Riffing on cats and Brexit, the Royals and the annoyances of aging, the nonagenarian Jan Morris delights with her wickedly hilarious first-ever diary collection.
Celebrated as the “greatest descriptive writer of her time” (Rebecca West), Jan Morris has been dazzling readers since she burst on the scene with her on-the-spot reportage of the first ascent of Everest in 1953. Now, the beloved ninety-two-year-old, author of classics such as Venice and Trieste, embarks on an entirely new literary enterprise—a collection of daily diaries, penned over the course of a single year. Ranging widely from the idyllic confines of her North Wales home,
Gorgeously tactile and sweeping in historical and socio-political scope, Pushcart Prize-winner Madhuri Vijay’s The Far Field follows a complicated flaneuse across the Indian subcontinent as she reckons with her past, her desires, and the tumultuous present.
In the wake of her mother’s death, Shalini, a privileged and restless young woman from Bangalore, sets out for a remote Himalayan village in the troubled northern region of Kashmir. Certain that the loss of her mother is somehow connected to the decade-old disappearance of Bashir Ahmed, a charming Kashmiri salesman who frequented her childhood home, she is determined to confront him.
Fourteen-year-old Ahmed is stuck in a city that wants nothing to do with him. Newly arrived in Brussels, Belgium, Ahmed fled a life of uncertainty and suffering in Aleppo, Syria, only to lose his father on the perilous journey to the shores of Europe. Now Ahmed’s struggling to get by on his own, but with no one left to trust and nowhere to go, he’s starting to lose hope.
Then he meets Max, a thirteen-year-old American boy from Washington, D.C. Lonely and homesick, Max is struggling at his new school and just can’t seem to do anything right.
A globe-spanning, ambitious book of essays from one of the most enthralling storytellers in narrative nonfiction.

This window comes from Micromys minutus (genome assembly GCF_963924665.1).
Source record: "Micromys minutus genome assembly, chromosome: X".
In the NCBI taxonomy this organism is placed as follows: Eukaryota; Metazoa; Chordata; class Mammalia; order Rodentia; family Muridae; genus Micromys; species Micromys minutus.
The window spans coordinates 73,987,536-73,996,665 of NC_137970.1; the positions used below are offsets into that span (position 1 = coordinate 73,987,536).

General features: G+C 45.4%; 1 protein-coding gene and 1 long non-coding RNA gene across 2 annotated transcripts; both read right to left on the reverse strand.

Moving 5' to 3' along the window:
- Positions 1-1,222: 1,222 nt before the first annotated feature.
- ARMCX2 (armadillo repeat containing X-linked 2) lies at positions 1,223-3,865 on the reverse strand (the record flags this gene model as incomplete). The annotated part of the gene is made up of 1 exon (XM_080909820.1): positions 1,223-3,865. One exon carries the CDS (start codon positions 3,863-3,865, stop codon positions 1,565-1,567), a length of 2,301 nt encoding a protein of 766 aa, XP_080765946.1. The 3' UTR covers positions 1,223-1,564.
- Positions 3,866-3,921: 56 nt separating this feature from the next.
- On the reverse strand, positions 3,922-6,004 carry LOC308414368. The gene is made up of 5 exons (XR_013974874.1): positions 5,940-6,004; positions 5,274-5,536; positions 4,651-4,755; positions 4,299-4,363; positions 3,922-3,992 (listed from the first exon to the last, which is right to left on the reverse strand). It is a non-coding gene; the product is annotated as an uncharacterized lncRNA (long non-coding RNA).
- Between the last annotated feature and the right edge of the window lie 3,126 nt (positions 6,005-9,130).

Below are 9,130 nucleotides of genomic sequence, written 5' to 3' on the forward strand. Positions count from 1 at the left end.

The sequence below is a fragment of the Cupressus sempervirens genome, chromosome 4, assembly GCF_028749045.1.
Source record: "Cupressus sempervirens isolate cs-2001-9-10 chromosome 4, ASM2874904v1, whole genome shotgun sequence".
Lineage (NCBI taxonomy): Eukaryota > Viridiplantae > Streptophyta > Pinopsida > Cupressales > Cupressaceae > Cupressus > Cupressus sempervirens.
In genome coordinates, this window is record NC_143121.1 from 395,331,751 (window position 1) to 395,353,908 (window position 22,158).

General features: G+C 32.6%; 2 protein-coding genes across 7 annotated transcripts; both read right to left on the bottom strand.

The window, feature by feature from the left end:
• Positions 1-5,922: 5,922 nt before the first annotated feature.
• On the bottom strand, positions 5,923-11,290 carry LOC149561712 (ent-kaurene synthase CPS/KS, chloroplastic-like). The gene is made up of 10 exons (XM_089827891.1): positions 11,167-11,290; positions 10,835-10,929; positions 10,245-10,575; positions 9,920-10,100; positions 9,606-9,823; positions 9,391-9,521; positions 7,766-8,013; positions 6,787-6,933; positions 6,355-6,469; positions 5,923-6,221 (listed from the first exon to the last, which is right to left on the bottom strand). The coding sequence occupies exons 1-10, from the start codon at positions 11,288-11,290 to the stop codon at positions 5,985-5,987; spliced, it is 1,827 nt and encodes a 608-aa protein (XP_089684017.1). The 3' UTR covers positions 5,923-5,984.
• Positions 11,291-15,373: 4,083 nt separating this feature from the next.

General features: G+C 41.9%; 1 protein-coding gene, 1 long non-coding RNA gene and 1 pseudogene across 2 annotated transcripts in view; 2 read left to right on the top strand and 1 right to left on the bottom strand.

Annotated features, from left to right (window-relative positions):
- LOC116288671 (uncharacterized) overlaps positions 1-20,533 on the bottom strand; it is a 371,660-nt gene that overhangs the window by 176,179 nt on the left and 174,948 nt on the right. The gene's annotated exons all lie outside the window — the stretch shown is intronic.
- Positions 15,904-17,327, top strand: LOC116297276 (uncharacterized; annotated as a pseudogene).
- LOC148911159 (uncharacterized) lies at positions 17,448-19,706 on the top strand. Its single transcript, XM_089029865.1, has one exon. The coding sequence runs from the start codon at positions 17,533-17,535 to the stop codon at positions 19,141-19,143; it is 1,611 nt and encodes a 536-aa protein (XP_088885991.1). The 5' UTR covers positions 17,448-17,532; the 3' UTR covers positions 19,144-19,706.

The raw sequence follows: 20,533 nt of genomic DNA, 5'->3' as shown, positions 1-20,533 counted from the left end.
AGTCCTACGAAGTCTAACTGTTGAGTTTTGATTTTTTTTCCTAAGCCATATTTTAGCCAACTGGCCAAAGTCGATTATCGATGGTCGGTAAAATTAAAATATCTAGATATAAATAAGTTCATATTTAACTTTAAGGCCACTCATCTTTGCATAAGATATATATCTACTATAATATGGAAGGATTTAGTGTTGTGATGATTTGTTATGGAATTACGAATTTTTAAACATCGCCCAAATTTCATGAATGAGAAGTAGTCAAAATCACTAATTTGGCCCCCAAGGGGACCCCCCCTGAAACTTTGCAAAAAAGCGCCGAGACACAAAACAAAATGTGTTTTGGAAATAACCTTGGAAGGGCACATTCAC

In his highly anticipated debut essay collection, Impossible Owls, Brian Phillips demonstrates why he’s one of the most iconoclastic journalists of the digital age, beloved for his ambitious, off-kilter, meticulously reported essays that read like novels.
The eight essays assembled here—five from Phillips’s Grantland and MTV days, and three new pieces—go beyond simply chronicling some of the modern world’s most uncanny, unbelievable, and spectacular oddities (though they do that, too). Researched for months and even years on end,
The best fiction from across the Nordic region, selected and introduced by Sjon – Iceland’s internationally renowned writer.
This exquisite anthology collects together the very best fiction from across the Nordic region. Travelling from cosmopolitan Stockholm to the remote Faroe Islands, and from Denmark to Greenland, this unique and compelling volume displays the thrilling diversity of writing from these northern nations.Selected and introduced by Sjon, The Dark Blue Winter Overcoat includes both notable authors and exciting new discoveries. As well as an essential selection of the best contemporary storytelling from the Nordic countries, it’s also a fascinating portrait of contemporary life across the region.
The Lake on Fire is an epic narrative that begins among 19th century Jewish immigrants on a failing Wisconsin farm. Dazzled by lore of the American dream, Chaya and her strange, brilliant, young brother Asher stow away to Chicago; what they discover there, however, is a Gilded Age as empty a façade as the beautiful Columbian Exposition luring thousands to Lake Michigan’s shore. The pair scrapes together a meager living–Chaya in a cigar factory; Asher, roaming the city and stealing books and jewelry to share with the poor, until they find different paths of escape.
An examination of family,